Overnight Tech: Trump meets Alibaba founder | Uber to make some data public | GOP Lawmakers tapped for key tech panels

Overnight Tech: Trump meets Alibaba founder | Uber to make some data public | GOP Lawmakers tapped for key tech panels
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TRUMP MEETS THE RICHEST MAN IN CHINA: President-elect Donald TrumpDonald John TrumpJoe Arpaio loses bid for his old position as sheriff Trump brushes off view that Russia denigrating Biden: 'Nobody's been tougher on Russia than I have' Trump tees up executive orders on economy but won't sign yet MORE met with Alibaba founder and executive chairman Jack Ma today to discuss how the online marketplace can help U.S. small businesses.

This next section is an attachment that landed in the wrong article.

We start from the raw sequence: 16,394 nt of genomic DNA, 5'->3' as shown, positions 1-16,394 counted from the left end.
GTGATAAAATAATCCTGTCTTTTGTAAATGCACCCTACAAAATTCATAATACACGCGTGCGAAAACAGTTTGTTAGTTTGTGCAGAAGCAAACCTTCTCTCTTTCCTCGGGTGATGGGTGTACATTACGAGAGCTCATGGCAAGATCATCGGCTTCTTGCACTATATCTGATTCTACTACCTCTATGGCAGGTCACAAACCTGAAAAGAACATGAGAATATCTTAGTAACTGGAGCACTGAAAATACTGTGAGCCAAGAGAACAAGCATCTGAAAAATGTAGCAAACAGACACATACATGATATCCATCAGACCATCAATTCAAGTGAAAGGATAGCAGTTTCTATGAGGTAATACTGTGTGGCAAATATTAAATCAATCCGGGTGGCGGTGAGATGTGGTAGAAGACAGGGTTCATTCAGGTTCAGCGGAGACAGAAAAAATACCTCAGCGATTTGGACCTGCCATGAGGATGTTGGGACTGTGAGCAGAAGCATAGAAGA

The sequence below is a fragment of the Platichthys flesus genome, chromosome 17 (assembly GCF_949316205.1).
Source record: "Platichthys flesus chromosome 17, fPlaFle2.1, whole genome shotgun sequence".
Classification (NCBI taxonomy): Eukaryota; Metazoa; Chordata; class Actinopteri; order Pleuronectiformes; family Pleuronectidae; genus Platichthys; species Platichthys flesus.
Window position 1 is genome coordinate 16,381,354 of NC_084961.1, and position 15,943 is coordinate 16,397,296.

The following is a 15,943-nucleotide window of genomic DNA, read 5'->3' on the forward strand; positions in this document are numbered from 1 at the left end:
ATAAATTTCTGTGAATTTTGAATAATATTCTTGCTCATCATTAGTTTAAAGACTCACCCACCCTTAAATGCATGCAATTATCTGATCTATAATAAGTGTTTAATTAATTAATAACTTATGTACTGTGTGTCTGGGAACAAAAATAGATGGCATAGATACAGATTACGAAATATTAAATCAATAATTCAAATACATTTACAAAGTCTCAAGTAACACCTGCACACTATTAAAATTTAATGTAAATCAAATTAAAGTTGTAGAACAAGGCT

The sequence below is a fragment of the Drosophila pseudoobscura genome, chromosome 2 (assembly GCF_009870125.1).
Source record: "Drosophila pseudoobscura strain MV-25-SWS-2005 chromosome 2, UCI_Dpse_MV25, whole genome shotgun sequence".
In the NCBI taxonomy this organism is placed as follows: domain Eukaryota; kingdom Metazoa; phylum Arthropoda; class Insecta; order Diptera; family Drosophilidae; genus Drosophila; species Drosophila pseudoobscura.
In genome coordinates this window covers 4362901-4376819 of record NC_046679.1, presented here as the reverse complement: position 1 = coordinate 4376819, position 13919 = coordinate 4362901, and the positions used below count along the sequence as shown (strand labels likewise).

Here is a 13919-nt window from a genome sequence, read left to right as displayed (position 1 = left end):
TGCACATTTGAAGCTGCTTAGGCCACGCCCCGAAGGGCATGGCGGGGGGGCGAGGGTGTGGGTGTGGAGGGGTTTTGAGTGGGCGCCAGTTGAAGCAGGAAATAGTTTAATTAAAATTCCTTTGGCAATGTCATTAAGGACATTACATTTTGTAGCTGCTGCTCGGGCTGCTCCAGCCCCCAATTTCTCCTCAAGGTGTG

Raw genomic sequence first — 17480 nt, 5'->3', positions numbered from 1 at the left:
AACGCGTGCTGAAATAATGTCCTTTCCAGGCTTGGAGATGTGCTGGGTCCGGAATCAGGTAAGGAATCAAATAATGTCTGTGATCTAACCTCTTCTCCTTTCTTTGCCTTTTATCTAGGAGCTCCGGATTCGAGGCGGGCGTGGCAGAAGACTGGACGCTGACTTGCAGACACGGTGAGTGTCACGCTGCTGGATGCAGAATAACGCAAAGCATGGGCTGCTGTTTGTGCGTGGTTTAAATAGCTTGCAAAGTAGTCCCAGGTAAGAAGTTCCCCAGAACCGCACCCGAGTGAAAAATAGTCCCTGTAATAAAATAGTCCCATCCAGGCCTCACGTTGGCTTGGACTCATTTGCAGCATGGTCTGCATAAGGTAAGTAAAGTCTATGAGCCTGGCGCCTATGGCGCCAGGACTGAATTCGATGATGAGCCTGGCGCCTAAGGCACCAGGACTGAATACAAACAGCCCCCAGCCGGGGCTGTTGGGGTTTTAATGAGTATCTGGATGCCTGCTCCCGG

"[Alibaba] wants to create US jobs by helping US small businesses and farmers sell to China's 300 million-strong middle class," the company tweeted.

Ma, who with an estimated net worth of $27 billion is the richest man in Asia, said that his plan would create 1 million jobs in the U.S. His company is an online powerhouse in China.

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"We had a great meeting," Trump told reporters in the lobby of Trump Tower, according to pool reports. He described Ma as a "great, great entrepreneur, one of the best in the world. And he loves this country and he loves China."

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WALDEN ANNOUNCES SUBCOMMITTEE ROSTERS: Rep. Greg Walden (R-Ore.), the new chairman of the House Commerce committee, announced the Republican members for the panel's subcommittees, including those overseeing technology and digital commerce.